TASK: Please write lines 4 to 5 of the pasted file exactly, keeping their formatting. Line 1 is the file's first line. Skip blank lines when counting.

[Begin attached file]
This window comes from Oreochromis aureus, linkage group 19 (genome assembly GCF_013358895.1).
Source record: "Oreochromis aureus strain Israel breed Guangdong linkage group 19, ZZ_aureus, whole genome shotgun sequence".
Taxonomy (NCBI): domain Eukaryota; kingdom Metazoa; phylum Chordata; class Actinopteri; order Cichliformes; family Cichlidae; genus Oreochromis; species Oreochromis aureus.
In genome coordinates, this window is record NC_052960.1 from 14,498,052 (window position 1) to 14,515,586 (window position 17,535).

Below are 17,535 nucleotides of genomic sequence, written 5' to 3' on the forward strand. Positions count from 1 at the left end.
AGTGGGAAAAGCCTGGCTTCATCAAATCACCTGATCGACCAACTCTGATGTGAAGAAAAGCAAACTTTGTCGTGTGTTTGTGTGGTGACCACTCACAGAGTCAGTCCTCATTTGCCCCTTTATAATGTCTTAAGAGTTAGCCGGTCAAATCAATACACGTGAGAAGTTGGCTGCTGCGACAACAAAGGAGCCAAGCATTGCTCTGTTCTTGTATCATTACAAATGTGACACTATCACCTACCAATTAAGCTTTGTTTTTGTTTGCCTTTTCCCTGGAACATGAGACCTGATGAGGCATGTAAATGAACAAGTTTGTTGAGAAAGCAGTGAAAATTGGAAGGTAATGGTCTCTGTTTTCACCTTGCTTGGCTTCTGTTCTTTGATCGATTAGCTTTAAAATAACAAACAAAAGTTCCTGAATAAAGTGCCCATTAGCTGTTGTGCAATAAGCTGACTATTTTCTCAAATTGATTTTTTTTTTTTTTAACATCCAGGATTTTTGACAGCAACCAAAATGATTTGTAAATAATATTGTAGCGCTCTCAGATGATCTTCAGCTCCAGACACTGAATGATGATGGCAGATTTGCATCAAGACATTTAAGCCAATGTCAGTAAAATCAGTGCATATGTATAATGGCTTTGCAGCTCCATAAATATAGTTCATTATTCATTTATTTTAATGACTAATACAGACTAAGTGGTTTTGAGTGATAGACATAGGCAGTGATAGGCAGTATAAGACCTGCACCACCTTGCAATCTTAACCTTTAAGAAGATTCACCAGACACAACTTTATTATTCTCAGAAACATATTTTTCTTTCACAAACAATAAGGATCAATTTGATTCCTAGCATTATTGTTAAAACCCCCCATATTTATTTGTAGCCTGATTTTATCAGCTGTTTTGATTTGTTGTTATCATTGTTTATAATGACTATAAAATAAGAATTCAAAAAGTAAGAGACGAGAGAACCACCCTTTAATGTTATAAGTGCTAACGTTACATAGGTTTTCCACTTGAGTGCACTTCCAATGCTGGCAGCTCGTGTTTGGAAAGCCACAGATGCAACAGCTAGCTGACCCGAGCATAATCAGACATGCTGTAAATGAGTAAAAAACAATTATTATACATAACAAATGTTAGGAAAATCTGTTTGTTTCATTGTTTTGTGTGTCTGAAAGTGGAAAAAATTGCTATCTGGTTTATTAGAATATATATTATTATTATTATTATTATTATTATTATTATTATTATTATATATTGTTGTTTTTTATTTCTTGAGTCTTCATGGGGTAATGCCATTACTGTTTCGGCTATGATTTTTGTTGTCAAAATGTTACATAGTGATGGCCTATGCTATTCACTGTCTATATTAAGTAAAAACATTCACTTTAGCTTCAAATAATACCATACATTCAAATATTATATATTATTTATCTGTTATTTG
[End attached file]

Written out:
In genome coordinates, this window is record NC_052960.1 from 14,498,052 (window position 1) to 14,515,586 (window position 17,535).

Below are 17,535 nucleotides of genomic sequence, written 5' to 3' on the forward strand. Positions count from 1 at the left end.